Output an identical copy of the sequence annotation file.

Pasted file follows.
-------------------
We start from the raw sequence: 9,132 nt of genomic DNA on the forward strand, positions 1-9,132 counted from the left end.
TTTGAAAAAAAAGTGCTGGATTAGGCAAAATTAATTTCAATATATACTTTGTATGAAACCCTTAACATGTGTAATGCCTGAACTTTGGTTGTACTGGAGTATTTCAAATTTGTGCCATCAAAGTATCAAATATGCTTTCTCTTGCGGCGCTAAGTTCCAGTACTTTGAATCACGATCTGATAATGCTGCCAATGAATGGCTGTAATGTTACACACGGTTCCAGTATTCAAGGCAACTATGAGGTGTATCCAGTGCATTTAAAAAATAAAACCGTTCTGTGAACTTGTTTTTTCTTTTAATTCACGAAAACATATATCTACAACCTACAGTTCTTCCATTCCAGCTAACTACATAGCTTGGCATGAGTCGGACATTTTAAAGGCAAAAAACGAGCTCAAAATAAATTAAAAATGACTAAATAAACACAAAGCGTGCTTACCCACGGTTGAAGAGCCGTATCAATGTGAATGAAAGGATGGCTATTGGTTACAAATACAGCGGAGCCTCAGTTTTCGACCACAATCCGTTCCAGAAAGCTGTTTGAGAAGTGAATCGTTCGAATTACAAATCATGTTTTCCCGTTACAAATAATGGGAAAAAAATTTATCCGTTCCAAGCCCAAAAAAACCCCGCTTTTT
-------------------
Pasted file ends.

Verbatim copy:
We start from the raw sequence: 9,132 nt of genomic DNA on the forward strand, positions 1-9,132 counted from the left end.
TTTGAAAAAAAAGTGCTGGATTAGGCAAAATTAATTTCAATATATACTTTGTATGAAACCCTTAACATGTGTAATGCCTGAACTTTGGTTGTACTGGAGTATTTCAAATTTGTGCCATCAAAGTATCAAATATGCTTTCTCTTGCGGCGCTAAGTTCCAGTACTTTGAATCACGATCTGATAATGCTGCCAATGAATGGCTGTAATGTTACACACGGTTCCAGTATTCAAGGCAACTATGAGGTGTATCCAGTGCATTTAAAAAATAAAACCGTTCTGTGAACTTGTTTTTTCTTTTAATTCACGAAAACATATATCTACAACCTACAGTTCTTCCATTCCAGCTAACTACATAGCTTGGCATGAGTCGGACATTTTAAAGGCAAAAAACGAGCTCAAAATAAATTAAAAATGACTAAATAAACACAAAGCGTGCTTACCCACGGTTGAAGAGCCGTATCAATGTGAATGAAAGGATGGCTATTGGTTACAAATACAGCGGAGCCTCAGTTTTCGACCACAATCCGTTCCAGAAAGCTGTTTGAGAAGTGAATCGTTCGAATTACAAATCATGTTTTCCCGTTACAAATAATGGGAAAAAAATTTATCCGTTCCAAGCCCAAAAAAACCCCGCTTTTT